55. Help! (1965) – The Beatles
56. The Who Sings My Generation (1965) – The Who
57. Fresh Cream (1966) – Cream
58. Everybody Knows This Is Nowhere (1969) – Neil Young and Crazy Horse
59. Blind Faith (1969) – Blind Faith
60. Santana (1969) – Santana
61. Odessey And Oracle (1968) – The Zombies
62. Freak Out! (1966) – Frank Zappa And The Mothers Of Invention
63. Aftermath (1966) – The Rolling Stones
64. Bookends (1968) – Simon and Garfunkel
65. Buffalo Springfield Again (1967) – Buffalo Springfield
66. S.F. Sorrow (1968) – Pretty Things
67. The Dock Of The Bay (1968) – Otis Redding
68. The Stooges (1969) – The Stooges
69. Green Onions (1962) – Booker T and the MG’s
70. Parsley, Sage, Rosemary and Thyme (1966) – Simon and Garfunkel
71. From Elvis In Memphis (1969) – Elvis Presley
72. The Gilded Palace Of Sin (1969) – Flying Buritto Brothers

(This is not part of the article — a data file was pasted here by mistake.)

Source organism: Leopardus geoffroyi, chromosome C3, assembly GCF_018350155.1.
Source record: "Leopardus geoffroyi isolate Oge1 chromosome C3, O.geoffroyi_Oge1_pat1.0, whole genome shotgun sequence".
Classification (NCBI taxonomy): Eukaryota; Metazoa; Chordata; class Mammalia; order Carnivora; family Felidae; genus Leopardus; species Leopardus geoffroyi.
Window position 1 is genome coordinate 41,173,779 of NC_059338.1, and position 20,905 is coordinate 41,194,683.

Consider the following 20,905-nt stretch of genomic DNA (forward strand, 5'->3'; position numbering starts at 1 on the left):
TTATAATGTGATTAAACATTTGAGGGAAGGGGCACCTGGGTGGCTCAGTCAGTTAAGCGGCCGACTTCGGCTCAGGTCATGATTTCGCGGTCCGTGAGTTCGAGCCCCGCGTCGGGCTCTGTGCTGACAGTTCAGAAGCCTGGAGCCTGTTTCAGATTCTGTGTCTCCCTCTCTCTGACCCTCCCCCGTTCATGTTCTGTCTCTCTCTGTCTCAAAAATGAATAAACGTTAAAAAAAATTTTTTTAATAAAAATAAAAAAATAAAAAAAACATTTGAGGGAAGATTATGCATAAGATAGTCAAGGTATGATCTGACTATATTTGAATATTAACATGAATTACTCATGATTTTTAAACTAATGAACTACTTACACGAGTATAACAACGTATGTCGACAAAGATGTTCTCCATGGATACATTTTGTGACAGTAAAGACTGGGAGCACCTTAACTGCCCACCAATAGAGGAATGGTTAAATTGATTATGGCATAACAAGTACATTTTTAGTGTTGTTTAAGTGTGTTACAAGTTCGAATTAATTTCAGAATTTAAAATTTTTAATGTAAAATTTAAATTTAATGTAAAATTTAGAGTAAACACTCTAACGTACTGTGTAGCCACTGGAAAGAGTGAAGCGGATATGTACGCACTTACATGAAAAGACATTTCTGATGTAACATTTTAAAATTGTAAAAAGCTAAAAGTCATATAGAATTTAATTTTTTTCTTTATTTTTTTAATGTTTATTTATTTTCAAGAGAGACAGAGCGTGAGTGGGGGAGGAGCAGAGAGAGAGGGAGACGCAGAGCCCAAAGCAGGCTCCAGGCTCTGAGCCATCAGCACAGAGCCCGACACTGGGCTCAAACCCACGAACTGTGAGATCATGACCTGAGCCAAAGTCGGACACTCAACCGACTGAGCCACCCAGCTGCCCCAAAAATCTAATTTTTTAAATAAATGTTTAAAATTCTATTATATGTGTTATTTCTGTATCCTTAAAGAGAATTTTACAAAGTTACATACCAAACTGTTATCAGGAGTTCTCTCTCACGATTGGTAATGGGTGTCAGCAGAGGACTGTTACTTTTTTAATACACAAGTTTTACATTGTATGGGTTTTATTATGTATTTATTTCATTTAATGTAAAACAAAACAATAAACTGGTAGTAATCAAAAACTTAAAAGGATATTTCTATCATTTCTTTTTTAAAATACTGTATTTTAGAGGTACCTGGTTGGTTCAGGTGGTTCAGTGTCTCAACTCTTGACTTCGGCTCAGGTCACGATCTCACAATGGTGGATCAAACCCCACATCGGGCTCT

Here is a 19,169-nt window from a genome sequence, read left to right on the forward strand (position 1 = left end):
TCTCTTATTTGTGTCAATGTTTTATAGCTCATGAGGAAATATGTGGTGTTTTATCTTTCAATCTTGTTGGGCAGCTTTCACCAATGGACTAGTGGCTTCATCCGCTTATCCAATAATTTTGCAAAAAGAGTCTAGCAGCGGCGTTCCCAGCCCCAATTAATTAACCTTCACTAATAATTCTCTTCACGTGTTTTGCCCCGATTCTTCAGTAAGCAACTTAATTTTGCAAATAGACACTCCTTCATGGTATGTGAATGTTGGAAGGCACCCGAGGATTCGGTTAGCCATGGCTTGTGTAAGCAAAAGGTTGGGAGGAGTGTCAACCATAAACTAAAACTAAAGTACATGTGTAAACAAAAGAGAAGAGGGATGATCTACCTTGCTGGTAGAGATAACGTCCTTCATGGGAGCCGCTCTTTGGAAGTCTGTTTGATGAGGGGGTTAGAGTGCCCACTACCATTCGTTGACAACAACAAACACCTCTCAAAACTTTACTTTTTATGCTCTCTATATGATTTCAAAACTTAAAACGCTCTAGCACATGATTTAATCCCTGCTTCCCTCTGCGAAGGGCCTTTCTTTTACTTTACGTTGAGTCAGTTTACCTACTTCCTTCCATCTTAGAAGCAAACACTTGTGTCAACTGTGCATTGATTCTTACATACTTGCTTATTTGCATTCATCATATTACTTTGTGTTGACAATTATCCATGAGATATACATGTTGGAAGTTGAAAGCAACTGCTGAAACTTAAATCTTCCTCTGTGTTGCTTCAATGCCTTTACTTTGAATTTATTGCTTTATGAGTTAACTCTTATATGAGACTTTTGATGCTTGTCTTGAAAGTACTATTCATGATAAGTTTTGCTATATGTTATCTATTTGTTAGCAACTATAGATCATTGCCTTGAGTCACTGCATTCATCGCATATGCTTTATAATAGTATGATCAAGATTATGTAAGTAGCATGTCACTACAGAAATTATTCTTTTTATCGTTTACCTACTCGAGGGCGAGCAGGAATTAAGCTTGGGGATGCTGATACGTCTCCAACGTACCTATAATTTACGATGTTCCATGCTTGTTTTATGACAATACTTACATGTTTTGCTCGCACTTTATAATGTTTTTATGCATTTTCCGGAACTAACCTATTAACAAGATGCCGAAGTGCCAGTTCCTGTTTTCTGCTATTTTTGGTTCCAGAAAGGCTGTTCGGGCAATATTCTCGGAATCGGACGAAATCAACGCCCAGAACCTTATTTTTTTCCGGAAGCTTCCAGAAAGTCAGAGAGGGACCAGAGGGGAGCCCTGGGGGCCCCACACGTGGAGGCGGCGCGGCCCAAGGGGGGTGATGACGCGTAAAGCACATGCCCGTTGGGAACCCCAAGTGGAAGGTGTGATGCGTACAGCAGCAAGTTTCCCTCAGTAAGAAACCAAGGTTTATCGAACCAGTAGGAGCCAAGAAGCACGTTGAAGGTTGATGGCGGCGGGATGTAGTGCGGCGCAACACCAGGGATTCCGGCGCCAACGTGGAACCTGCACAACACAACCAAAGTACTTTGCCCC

73. Chicago Transit Authority (1969) – Chicago
74. Strange Days (1967) – The Doors
75. Stand Up (1969) – Jethro Tull
76. If You Can Believe Your Eyes And Ears (1966) – The Mama’s and Papa’s
77. Younger Than Yesterday (1967) – The Byrds
78. The Beach Boys Today! (1965) – The Beach Boys
79. Temptations Sing Smokey (1965) – The Temptations
80. Going To A Go-Go (1965) – Smokey Robinson And The Miracles
81. Love Child (1968) – The Supremes
82. Live/Dead (1969) – The Grateful Dead
83. Out Of Our Heads (1965) – The Rolling Stones
84. The Kinks Are The Village Green Preservation Society (1968) – The Kinks
85. John Mayall & Bluesbreakers-w/E. Clapton (1966) – John Mayall/Bluesbreakers
86. Happy Trails (1969) – Quicksilver Messenger Service
87. Having A Rave Up With The Yardbirds (1965) – The Yardbirds
88. Moby Grape (1967) – Moby Grape